"To protect and restore the Florida coastal and Indian River Lagoon ecosystems
through education, research and community stewardship."

Volunteers Help Deploy Oyster Bags In Salt Marsh

Nov 6th, 2014 | Category: MDC News, Oyster Restoration News, Shoreline Restoration News

Marine Discovery CenterEighteen volunteers helped deploy more than 400 oyster bags last month in the Living Shoreline Demonstration Area of the Mosquito Lagoon Marine Enhancement Center. The workers deployed the bags on October 24, strategically placing them in the Living Shoreline area, as well as along the northern perimeter of the restored salt marsh.

Constructed by Marine Discovery Center (MDC) volunteers, the oyster bags will help stabilize parts of the marsh’s shoreline once construction has been completed. When the restored marsh is opened to the public in mid-November, visitors to the Living Shoreline Demonstration Area will be able to observe options and learn how different methods of shoreline landscaping are available to waterfront residents.

The Living Shoreline Area will display such waterfront options as the use of: coquina (rock) rip rap; coquina rip rap with native salt-water herbaceous plants and oyster bags/oyster mats; a concrete seawall with native plants; a retaining wall with native plants; and terracing with native plants. The display area is designed to showcase options for visitors and to also educate shoreline residents about the natural occurrence of oyster reefs, estuarine cord grasses, such as spartina, and mangrove trees in the waters of the Indian River Lagoon.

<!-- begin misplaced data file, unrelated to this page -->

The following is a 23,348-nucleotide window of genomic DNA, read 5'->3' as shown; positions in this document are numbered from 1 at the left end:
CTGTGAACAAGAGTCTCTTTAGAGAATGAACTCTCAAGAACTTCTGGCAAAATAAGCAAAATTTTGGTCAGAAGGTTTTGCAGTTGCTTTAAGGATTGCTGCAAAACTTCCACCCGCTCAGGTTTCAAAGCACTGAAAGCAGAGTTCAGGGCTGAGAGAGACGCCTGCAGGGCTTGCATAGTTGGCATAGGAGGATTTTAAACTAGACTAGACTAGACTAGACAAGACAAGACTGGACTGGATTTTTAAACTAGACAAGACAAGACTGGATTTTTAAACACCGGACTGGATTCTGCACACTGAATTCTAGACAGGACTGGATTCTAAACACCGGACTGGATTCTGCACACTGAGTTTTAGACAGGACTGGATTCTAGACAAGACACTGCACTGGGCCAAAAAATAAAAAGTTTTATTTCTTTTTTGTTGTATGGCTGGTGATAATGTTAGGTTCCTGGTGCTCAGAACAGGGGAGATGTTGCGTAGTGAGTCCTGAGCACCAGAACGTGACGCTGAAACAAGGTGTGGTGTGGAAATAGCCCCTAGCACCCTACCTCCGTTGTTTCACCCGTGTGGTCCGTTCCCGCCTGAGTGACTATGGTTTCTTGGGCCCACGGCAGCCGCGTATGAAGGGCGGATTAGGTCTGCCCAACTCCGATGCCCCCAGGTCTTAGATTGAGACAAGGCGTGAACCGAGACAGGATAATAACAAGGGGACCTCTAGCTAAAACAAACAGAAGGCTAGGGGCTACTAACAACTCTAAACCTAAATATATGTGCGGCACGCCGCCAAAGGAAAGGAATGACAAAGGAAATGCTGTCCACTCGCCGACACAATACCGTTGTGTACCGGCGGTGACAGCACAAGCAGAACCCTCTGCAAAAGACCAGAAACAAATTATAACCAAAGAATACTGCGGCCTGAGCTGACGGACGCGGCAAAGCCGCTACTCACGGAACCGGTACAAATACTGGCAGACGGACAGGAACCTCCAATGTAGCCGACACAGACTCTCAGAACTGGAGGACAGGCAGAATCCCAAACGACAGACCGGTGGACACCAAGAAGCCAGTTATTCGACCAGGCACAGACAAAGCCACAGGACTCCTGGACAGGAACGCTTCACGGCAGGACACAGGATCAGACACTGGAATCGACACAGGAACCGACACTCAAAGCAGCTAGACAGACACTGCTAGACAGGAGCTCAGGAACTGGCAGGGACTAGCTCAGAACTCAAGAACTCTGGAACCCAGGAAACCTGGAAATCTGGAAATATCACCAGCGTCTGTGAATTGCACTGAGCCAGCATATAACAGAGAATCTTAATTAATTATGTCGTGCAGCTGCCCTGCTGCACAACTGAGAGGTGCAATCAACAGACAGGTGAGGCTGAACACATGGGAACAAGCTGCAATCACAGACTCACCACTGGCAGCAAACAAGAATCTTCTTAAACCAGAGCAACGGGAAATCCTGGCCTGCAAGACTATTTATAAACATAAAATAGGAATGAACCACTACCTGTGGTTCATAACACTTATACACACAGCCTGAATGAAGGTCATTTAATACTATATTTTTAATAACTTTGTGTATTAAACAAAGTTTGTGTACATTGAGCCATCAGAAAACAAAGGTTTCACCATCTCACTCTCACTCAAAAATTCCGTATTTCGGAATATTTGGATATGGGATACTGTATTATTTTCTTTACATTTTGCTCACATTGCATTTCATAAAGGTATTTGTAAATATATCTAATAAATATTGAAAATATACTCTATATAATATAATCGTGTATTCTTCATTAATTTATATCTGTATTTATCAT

In addition to stable shorelines offering protection for waterfront property, guests to the MDC’s Living Shoreline area also will learn how these shorelines provide habitats for wildlife and nurseries for juvenile fish. The Indian River Lagoon is home to more than 700 species of fish and its role as an estuary is to serve as the “nursery” to the Atlantic Ocean.

Construction of sea walls or the use of rip rap have long been used for shoreline erosion control, but these methods have often proved to be costly, as well as disruptive to natural habitat and native estuarine species.

“The Living Shoreline Demonstration Area is a unique opportunity to view side-by-side shorelines that utilize different stabilization techniques,” said Chad Truxall, Marine Discovery Center Executive Director. “In addition, educational displays will provide a cost/benefit analysis of the different techniques, while showcasing the unique flora and fauna that inhabit the Indian River Lagoon.”

Visitors to the Living Shoreline display will be able to view long-term shoreline options using native plants and oyster reefs that will expand and grow naturally without disruption or negative impact on naturally occurring species.

To learn more about the Living Shoreline Demonstration Area and waterfront options, visit the Marine Discovery Center. The grand opening of the Mosquito Lagoon marine Enhancement Center is open to the public and will be held Nov. 18, at 10 a.m.

-By Lisa D. Mickey   

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